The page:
Article by Steve Harvey, Director Impromptu
Until Wednesday 11 th March 2020, I was coasting along very nicely, thank you. I can be precise about the date because it is when Jude and I returned from our most recent trip to Australia. During our trip, and until that day, we had been insulated from ‘outside’ events, relatively untouched by the emerging global catastrophe, which was only really apparent from the gaping gaps on supermarket shelves where the toilet rolls used to be.
We touched down at Manchester Airport at 06.45. And then the world began to fall apart.
That was ten weeks ago. Ten weeks that have been a slow-motion blur, tinged with heightened anticipation, and littered with the debris of now forgotten expectation.
It’s been a funny old time, as they say. Like a pocket full of confetti tossed up in a dimension where gravity and relativity invent their own rules. Where are the constants, the familiar reference points, the nodes of meaning? It’s been a good time. It’s been a terrible time.
Who would have thought that the IS leadership would issue a directive to terrorists not to come to Europe because it is too unsafe? What about the Yakuza, who’s traditional ‘business activities’ have been decimated? What about sex workers who fall through every safety net? What about Bolsonaro? What about Trump? What about Johnson? What about trust? What about truth?
Imagine the stress of carrying on an affair during lockdown, those long spurious, sweaty cycle rides?
What about the half-hidden, almost unspeakable questions? A Bristol University study models that a 6.4% drop in GDP will cause more years of life lost than will be lost as a result of Covid-19. So what about GDP? So what about the neo-liberal obsession with economic growth, as if economic growth is an indisputable universal truth – never mind wrecking the planet in the quest for capitalist nirvana.
Doesn’t is say something about society, that places of retail worship will open before places of spiritual worship!
What about women national leaders? Merkel? Ardern? Mette Frederiksen? Erna Solberg? Katrín Jakobsdóttir? Tsai Ing-wen? Sanna Marin? Silveria Jacobs, the prime minister of Sint Maarten? Does their apparent success with orchestrating Coronavirus response in their respective countries, presage a new epoch for women in leadership roles? Leadership that combines vision, clarity, assertiveness, caring, benevolence, collaboration, pragmatism, resilience, courage, flexibility, humility and compassion. Oh, and integrity.
And what about Anders Tegnell, Sweden’s state epidemiologist? Anders who has influenced his government along a counter-trajectory, one that is out-of-step with Sweden’s neighbours and the rest of the world. Is this an exemplar for superhuman courage, or foolhardiness, or an extreme example of cognitive dissonance? What must it take to stand firm on a path that has taken Sweden’s per capita death rate right to the top of the global league table; and to hold the line?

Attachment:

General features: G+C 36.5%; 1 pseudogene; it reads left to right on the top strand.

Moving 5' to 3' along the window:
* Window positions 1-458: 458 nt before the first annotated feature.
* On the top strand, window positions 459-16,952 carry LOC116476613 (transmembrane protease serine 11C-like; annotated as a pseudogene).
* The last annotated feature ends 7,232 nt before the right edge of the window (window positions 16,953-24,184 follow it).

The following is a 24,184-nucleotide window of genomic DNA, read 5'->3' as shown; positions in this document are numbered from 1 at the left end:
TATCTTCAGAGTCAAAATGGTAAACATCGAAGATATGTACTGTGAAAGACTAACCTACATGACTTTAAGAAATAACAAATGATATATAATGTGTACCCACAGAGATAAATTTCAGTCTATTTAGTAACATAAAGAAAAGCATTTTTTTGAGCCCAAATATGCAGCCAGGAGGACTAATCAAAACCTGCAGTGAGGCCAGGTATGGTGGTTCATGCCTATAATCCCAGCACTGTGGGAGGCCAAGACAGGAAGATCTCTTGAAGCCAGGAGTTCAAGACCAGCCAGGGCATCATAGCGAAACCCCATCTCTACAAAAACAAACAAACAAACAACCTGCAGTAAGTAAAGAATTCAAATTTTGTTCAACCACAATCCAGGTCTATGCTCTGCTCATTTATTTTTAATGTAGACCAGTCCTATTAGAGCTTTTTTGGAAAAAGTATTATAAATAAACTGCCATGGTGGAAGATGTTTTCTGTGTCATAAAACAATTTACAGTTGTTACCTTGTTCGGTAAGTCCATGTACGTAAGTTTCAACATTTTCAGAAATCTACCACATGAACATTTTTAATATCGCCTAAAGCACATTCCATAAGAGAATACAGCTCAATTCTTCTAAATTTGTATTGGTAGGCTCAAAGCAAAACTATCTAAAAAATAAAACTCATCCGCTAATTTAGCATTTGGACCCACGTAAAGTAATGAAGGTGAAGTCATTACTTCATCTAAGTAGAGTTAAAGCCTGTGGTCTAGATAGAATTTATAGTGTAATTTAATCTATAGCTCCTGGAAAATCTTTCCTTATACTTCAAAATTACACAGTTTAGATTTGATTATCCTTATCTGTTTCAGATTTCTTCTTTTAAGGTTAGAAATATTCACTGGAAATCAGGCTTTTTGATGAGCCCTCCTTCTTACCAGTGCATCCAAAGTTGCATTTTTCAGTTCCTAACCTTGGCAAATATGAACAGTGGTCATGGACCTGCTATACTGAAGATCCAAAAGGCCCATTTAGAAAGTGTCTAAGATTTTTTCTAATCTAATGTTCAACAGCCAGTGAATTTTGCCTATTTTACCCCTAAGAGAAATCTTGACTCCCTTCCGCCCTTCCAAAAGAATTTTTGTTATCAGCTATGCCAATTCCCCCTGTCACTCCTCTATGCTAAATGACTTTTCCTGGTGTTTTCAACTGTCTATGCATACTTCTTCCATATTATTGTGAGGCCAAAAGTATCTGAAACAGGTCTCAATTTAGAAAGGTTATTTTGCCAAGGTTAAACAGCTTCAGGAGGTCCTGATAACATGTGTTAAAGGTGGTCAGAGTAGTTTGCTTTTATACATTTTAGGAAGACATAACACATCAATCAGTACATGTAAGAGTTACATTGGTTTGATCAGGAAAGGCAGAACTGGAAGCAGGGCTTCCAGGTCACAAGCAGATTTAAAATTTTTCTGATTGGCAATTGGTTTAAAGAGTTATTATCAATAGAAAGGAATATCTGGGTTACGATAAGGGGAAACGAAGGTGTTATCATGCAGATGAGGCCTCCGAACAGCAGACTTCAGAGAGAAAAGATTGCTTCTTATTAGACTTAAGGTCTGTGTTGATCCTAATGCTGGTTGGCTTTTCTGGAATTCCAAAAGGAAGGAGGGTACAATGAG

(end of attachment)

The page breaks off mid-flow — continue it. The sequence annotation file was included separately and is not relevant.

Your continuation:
There are some hills near us, a short bike ride away, where my son Tom and I have been mountain biking nearly every day during lockdown. The car parks have been closed. We have had it to ourselves. They are our hills. It has been idyllic. Now the car parks have opened, and the people have returned. The hills are not ours anymore.
What aspects of now are we going to hold onto, as the spectre of a return to ‘normality’ presents itself? Slowing down and pausing for thought? Identity theft of key workers so we can be first in the queue? Speaking to our neighbour? Fighting over the last chicken fillet in the butchers? Clean air? Violent attacks on East Asians? Reduced consumerism? Coughing assault? Applauding those who risk their lives in the pursuit of saving others? It feels like the whole world is holding its breath, waiting for this to be over, so we can carry on. We’ll look back and this will be an aberration, though our children’s tax bills will serve as a constant, nagging reminder.
Zoom have done well. As have Wahl. And home exercise equipment suppliers. So have Amazon, Citrix, Netflix, Regeneron Pharmaceuticals, Proctor & Gamble, Stitch and Story, Campbell Soups, Clorox, Laithwaites, Wayfair. So have cycle shops. So has hypocrisy. So has Alcoholics Anonymous. And the Samaritans. So too the National Domestic Abuse Helpline and Childline. As has the Zero Suicide Alliance, with 503,000 users completing the on-line training during lockdown.
So has loneliness.
And, as for the future? And as for business? And community? And Brexit. And social inequality. And the refugee camps. And Sino-US relations. And HS2. And poor nations with fragile health infrastructure. And acts of human kindness. And drought. And Captain Tom. And rising global temperatures. And the prospects for world peace. And immigrant care workers. And biodiversity. And justice. And hope.
And, as for you and I……